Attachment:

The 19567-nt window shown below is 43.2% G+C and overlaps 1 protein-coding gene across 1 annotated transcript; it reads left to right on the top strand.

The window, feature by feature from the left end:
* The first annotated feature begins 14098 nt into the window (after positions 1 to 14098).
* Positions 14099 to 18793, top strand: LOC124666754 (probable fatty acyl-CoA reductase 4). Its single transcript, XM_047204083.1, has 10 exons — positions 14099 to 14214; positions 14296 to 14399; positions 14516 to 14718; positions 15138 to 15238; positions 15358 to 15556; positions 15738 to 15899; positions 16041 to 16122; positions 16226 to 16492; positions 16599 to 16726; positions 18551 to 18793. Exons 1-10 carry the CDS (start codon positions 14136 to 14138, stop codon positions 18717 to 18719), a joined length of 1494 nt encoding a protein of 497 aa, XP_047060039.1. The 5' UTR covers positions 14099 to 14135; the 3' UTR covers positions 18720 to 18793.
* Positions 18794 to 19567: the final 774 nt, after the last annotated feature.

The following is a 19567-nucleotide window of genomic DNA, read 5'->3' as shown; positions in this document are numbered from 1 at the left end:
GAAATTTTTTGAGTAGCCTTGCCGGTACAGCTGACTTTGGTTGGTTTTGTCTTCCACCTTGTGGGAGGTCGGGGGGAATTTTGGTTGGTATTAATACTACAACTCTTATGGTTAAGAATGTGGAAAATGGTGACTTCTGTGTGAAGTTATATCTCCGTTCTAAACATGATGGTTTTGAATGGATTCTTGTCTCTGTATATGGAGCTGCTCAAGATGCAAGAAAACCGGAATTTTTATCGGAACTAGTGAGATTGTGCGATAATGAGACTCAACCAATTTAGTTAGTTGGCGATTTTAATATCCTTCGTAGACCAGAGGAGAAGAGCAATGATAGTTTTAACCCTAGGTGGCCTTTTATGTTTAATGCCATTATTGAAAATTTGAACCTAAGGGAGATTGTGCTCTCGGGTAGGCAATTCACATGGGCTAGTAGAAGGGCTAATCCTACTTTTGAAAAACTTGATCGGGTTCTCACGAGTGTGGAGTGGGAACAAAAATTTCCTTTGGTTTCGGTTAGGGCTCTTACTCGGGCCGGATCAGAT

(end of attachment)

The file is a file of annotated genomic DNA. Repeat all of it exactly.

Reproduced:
The 19567-nt window shown below is 43.2% G+C and overlaps 1 protein-coding gene across 1 annotated transcript; it reads left to right on the top strand.

The window, feature by feature from the left end:
* The first annotated feature begins 14098 nt into the window (after positions 1 to 14098).
* Positions 14099 to 18793, top strand: LOC124666754 (probable fatty acyl-CoA reductase 4). Its single transcript, XM_047204083.1, has 10 exons — positions 14099 to 14214; positions 14296 to 14399; positions 14516 to 14718; positions 15138 to 15238; positions 15358 to 15556; positions 15738 to 15899; positions 16041 to 16122; positions 16226 to 16492; positions 16599 to 16726; positions 18551 to 18793. Exons 1-10 carry the CDS (start codon positions 14136 to 14138, stop codon positions 18717 to 18719), a joined length of 1494 nt encoding a protein of 497 aa, XP_047060039.1. The 5' UTR covers positions 14099 to 14135; the 3' UTR covers positions 18720 to 18793.
* Positions 18794 to 19567: the final 774 nt, after the last annotated feature.

The following is a 19567-nucleotide window of genomic DNA, read 5'->3' as shown; positions in this document are numbered from 1 at the left end:
GAAATTTTTTGAGTAGCCTTGCCGGTACAGCTGACTTTGGTTGGTTTTGTCTTCCACCTTGTGGGAGGTCGGGGGGAATTTTGGTTGGTATTAATACTACAACTCTTATGGTTAAGAATGTGGAAAATGGTGACTTCTGTGTGAAGTTATATCTCCGTTCTAAACATGATGGTTTTGAATGGATTCTTGTCTCTGTATATGGAGCTGCTCAAGATGCAAGAAAACCGGAATTTTTATCGGAACTAGTGAGATTGTGCGATAATGAGACTCAACCAATTTAGTTAGTTGGCGATTTTAATATCCTTCGTAGACCAGAGGAGAAGAGCAATGATAGTTTTAACCCTAGGTGGCCTTTTATGTTTAATGCCATTATTGAAAATTTGAACCTAAGGGAGATTGTGCTCTCGGGTAGGCAATTCACATGGGCTAGTAGAAGGGCTAATCCTACTTTTGAAAAACTTGATCGGGTTCTCACGAGTGTGGAGTGGGAACAAAAATTTCCTTTGGTTTCGGTTAGGGCTCTTACTCGGGCCGGATCAGAT